Whether pre-separation or post-separation, there may be challenges to the relationship between a parent and child. While co-residing, contact is continued as a matter of course being in the same home together. However, post-separation, those relationship difficulties may culminate into parent-child contact problems.
There are many theories as to why and how those difficulties emerge, but in some cases, it escalates to no contact between a parent and a child.
In cases where it has been determined that there is no evidence that the child will be harmed by contact, and where the affected parent seeks contact, reunification counselling may be suggested or even court-ordered to facilitate the child and parent’s contact and relationship.
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Toronto’s Experts in Family Law and Divorce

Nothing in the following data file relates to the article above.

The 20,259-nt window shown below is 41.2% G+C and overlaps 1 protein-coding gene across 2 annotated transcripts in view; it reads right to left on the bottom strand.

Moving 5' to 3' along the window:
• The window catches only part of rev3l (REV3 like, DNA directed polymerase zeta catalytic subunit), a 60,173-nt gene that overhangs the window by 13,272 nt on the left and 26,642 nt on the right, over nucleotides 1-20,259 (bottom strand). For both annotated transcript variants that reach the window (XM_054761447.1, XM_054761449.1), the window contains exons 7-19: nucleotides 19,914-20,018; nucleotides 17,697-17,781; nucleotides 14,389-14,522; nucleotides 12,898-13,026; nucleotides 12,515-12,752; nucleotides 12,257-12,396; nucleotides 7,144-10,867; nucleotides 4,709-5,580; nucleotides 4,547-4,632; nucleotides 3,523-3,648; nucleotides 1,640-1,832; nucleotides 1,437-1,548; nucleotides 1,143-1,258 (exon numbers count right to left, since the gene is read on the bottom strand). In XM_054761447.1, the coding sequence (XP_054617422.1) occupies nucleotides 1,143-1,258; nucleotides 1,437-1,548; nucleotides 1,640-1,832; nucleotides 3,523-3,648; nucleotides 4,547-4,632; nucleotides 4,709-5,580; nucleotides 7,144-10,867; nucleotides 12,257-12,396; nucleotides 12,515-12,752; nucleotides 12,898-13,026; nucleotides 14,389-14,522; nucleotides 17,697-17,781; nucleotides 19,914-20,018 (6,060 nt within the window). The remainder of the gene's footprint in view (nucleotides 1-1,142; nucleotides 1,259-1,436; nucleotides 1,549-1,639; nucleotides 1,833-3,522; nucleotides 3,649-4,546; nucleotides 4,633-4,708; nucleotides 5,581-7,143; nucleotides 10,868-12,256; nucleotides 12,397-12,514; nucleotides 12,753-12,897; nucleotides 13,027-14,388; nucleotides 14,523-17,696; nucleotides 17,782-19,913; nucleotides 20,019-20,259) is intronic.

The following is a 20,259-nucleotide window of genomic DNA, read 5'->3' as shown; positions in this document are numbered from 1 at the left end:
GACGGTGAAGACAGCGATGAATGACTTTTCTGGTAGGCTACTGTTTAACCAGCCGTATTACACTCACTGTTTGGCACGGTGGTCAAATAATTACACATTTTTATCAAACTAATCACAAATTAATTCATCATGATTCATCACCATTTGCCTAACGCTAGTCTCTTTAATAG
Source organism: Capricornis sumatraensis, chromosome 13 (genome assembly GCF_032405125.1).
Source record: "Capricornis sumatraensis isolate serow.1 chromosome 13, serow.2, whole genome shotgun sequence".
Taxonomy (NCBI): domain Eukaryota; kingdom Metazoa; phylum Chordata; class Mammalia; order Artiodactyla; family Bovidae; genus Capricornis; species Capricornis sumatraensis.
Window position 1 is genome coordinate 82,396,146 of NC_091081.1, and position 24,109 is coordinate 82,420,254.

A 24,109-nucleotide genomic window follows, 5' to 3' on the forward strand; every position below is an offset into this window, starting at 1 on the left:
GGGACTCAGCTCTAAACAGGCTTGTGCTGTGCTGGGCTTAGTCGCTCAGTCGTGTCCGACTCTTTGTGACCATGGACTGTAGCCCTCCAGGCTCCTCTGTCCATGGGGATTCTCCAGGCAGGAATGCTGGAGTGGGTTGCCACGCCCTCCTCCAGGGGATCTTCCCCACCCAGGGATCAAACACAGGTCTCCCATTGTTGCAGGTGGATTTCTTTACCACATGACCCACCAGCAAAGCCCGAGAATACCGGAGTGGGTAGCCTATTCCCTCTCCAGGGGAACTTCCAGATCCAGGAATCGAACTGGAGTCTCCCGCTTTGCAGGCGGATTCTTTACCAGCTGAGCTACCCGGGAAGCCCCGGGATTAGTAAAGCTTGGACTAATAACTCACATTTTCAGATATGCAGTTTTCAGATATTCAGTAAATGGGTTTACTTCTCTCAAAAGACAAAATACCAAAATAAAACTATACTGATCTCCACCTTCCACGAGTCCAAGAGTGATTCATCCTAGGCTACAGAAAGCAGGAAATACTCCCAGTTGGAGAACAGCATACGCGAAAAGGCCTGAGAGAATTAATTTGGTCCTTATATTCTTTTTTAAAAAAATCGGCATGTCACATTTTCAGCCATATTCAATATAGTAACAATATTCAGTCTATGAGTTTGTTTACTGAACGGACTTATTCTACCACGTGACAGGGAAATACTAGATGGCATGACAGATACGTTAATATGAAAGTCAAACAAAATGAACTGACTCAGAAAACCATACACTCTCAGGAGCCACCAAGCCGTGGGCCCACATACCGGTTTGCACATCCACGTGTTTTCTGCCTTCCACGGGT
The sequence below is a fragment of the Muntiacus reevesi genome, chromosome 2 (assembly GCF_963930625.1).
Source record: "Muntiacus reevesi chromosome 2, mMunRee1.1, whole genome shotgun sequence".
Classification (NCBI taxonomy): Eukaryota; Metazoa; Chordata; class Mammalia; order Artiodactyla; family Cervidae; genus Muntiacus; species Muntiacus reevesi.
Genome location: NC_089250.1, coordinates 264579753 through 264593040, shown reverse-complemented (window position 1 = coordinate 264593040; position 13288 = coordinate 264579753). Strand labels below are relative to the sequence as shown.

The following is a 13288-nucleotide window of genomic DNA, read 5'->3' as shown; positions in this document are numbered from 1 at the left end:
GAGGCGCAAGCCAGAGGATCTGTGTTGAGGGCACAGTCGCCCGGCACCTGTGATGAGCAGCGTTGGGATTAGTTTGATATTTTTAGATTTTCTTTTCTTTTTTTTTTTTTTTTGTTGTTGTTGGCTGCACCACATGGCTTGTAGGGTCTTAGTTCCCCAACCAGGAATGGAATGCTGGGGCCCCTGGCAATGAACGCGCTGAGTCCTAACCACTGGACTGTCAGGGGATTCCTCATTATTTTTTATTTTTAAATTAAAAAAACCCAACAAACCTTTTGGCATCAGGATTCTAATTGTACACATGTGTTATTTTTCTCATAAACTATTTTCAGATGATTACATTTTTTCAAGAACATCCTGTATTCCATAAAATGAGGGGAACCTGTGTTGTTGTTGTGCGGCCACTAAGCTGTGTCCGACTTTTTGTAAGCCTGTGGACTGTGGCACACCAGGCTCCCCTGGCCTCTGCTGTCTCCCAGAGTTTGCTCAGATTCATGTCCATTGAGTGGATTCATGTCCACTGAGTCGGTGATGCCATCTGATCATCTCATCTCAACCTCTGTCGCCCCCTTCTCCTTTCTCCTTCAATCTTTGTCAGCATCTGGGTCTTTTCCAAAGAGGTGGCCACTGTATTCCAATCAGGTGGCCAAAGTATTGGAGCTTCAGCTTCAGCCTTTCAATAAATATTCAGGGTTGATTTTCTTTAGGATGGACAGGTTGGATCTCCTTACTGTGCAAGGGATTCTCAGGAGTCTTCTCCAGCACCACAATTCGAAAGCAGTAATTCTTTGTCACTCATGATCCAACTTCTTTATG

It is recognized by the courts that a relationship between a child and both parents post-separation typically provides for a better long-term outcome for the child. These considerations can prove controversial and may not be accepted by some parents.
There are a number of steps to reunification counselling just to facilitate the referral. Those steps may include:
1. Conversation with both lawyers if lawyers are involved;
2. Conversations with both parents;
3. Screening for domestic violence and power imbalances;
4. Review of available court documents and assessments.
Assuming the process continues to the reunification counselling stage, it is likely that both parents will be involved to some degree or another prior to meetings with a child and affected parent.
It is known that for the affected parent, the process often cannot proceed quickly enough and that for the other parent, it may be perceived as progressing too quickly. As for the child, there is often a significant amount of anxiety involved in these initial stages. Typically, the child is not involved in the process leading up to the initiation of their actual involvement to limit their concern and anxiety.
Because of the tensions involved, the process is usually determined by the reunification counsellor knowing that neither parent will likely be pleased, at least to start. There is often a court-involved component with reporting obligation to the court by the reunification counsellor to assure compliance to the reunification plan.